Retro CPC Dongle – Part 1

The Amstrad CPC464 was the first computer that I ever owned. It blew me away that I could type stuff into a machine and make it do what I wanted. It had a high colour display and everything was built-in.  While I played my fair share of games, my real interest was hacking the OS and programming in assembly.  There is still an enormous amount of software and advice available in the forums and even today the CPC is still an interesting computer to hack. This project will regenerate an icon from the 80’s, but with a modern twist.  This isn’t another retro emulator project, this is a brand-new CPC complete with Bluetooth wireless joysticks, on-board solid state storage and HDMI compatibility, all in a form factor the size of a key fob.

While there are plenty of CPC emulators out there, such as WinAPE, CPCBox and Caprice32 all of these have some limitations or flaws, not least of which you need a PC for these to host the emulator.  There also tends to be an issue with the keyboards and rarely do the keyboard legends match up to the key strokes.

There is another FPGA Amstrad project that used the Altera proprietary hardware definition language (AHDL and VHDL), and this was written for an older FPGA board that is no longer available and used older hardware such as VGA and PS2 keyboards. My project brings this up to date with HDMI output, USB keyboards, joysticks and Bluetooth connectivity.

Proposed feature list:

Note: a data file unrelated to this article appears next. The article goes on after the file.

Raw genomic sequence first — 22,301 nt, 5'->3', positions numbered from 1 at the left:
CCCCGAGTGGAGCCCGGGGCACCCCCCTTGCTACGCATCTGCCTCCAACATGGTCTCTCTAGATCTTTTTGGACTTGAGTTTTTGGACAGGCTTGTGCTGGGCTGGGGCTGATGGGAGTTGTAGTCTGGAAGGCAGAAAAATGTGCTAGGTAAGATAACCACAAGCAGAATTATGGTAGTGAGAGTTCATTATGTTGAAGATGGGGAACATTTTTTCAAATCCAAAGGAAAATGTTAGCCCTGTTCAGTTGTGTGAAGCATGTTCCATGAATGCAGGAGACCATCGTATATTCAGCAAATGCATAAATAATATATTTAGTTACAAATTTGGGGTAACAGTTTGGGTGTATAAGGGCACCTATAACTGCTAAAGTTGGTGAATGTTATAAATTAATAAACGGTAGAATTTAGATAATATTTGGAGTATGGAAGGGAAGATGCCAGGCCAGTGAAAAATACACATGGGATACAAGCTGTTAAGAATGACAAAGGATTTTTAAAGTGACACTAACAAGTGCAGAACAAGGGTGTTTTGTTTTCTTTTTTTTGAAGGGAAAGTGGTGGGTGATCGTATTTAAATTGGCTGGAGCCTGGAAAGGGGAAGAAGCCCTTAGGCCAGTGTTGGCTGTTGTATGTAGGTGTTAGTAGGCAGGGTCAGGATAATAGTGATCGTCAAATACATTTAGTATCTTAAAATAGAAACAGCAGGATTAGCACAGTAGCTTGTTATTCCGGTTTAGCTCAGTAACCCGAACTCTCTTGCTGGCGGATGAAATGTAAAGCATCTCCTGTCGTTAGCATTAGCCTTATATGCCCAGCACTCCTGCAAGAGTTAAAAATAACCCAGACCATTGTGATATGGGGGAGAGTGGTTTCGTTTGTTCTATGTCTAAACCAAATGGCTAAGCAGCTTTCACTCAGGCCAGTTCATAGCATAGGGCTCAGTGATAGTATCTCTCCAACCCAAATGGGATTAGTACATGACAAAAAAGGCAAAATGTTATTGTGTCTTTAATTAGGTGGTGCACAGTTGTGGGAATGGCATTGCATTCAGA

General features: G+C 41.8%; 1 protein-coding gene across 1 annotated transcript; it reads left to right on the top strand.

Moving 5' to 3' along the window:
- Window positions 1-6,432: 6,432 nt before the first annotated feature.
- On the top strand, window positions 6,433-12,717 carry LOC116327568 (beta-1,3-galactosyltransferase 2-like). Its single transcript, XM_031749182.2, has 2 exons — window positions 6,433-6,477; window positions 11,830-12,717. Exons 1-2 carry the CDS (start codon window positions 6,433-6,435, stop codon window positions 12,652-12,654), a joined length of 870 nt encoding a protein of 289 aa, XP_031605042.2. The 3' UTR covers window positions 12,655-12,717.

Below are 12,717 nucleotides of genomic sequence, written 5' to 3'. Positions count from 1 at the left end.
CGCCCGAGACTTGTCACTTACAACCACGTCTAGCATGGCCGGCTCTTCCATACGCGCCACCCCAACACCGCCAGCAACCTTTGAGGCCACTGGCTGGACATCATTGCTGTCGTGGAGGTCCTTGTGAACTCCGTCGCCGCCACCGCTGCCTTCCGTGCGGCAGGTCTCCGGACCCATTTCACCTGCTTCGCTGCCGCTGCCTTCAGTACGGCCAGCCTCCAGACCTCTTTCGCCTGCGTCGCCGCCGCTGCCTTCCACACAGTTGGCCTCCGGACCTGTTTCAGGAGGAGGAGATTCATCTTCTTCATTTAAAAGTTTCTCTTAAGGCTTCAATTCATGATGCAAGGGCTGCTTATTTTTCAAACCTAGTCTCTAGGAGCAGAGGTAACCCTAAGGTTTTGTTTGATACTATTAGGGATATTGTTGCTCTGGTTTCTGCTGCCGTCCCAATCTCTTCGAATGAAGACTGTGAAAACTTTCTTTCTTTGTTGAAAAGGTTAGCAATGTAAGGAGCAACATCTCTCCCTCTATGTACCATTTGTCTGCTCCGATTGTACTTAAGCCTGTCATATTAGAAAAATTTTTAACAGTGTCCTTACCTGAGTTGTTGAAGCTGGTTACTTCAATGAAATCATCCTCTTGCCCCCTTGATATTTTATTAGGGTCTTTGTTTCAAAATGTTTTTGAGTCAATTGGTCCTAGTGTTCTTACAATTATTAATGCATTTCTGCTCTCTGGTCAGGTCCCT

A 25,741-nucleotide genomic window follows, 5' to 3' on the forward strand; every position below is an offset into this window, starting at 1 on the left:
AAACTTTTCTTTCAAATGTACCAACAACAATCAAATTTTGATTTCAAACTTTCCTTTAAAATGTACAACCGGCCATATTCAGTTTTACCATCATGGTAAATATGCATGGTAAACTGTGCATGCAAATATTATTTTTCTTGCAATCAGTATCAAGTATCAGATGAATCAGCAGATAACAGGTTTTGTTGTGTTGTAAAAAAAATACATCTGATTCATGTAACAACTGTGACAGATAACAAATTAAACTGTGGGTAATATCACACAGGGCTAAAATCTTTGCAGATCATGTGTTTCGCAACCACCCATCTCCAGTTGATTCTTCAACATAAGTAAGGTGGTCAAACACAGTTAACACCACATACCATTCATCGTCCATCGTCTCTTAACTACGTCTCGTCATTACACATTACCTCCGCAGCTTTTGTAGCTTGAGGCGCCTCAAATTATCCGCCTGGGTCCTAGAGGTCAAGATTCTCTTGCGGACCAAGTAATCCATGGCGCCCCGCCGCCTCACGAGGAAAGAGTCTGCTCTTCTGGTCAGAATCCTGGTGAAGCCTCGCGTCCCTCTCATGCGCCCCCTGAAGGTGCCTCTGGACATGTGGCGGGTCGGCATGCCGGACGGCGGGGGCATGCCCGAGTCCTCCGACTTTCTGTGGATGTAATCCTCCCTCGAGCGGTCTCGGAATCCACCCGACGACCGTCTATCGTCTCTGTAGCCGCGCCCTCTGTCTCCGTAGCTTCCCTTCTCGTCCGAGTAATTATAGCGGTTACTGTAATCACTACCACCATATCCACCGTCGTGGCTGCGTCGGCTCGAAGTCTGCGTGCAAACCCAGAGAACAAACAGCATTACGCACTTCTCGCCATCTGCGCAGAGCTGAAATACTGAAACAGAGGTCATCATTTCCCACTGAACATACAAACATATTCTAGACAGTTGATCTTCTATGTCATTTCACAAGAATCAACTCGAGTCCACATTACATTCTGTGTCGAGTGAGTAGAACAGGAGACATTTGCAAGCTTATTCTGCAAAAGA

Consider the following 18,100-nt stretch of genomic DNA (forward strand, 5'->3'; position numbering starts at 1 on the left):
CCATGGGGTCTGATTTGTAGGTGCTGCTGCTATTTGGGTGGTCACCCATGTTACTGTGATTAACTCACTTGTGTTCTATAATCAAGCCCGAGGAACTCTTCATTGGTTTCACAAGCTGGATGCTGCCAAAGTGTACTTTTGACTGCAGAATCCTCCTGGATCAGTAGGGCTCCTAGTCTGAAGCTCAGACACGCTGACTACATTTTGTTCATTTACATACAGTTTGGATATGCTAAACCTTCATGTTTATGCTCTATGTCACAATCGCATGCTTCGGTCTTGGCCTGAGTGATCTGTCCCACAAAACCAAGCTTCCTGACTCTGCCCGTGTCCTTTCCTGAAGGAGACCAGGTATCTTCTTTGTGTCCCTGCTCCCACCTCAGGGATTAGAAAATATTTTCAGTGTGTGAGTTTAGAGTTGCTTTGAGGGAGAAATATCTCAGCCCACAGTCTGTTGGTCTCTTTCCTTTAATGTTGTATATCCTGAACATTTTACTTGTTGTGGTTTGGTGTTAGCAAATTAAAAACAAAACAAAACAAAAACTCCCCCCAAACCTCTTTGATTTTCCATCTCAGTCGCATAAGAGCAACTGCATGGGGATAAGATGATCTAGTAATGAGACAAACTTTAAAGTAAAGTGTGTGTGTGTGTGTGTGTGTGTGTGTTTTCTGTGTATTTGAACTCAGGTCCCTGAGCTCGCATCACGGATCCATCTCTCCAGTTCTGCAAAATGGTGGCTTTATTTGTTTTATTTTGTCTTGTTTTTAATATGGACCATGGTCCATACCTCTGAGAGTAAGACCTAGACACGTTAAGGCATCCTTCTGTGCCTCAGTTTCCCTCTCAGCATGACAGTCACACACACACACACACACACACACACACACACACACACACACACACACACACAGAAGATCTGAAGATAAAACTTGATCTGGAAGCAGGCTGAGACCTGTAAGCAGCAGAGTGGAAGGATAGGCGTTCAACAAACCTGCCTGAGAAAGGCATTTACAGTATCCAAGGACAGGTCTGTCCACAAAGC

• HDMI output for both audio and video
  • Large solid state storage such as flash
  • USB host for peripherals such as keyboard
  • Built in Bluetooth connectivity for keyboards, joysticks and maybe file transfer
  • Large memory capacity to host full complement of ROMS and RAM
  • Simplified programming through an on board USB-to-JTAG adapter
  • Large capacity FPGA to host future hardware
  • Smallest form factor possible
  • Lower cost than the original! (349 GBP)

You can see this is quite an ambitious list. With the exception of the Bluetooth components, I’ve developed a proof of concept already with a Terasic Cyclone V Starter Kit. Now it’s time to build my own hardware in the small form factor that I’m seeking.

Hardware

Below is the functional block diagram for the system.

I’ve chosen a Cyclone V rather than a Cyclone IV for the FPGA as an initial test compile of the Z80 CPU required about 3500 logic elements in Cyclone4 and 1700 logic elements in Cyclone5.  I need two CPUs in the device, one for the Z80 and one to offload the handling of the USB keyboard and Bluetooth.  With the two CPUs alone, I needed 7300 logic elements, and this meant I needed a 15K logic element FPGA at a minimum to accommodate the features listed above.  Mouser sells the 15K Cyclone IV for around AU$44 and the Cyclone V for AU$55  making it a no-brainer to upgrade.  This will give me 29K LE for all of the logic – this is more than enough given that CyV use an 8-input LUT and the CyIV use a 4-input LUT.

Video and Audio

These will be handled by an Analog Devices ADV7513.  This chip takes HD video and presents it on an HDMI compatible output.   It also has the capability to add the audio to the data islands present in the HDMI standard. It just needs to be fed 8 channels of I2C audio and the audio and video is taken care of with one cable.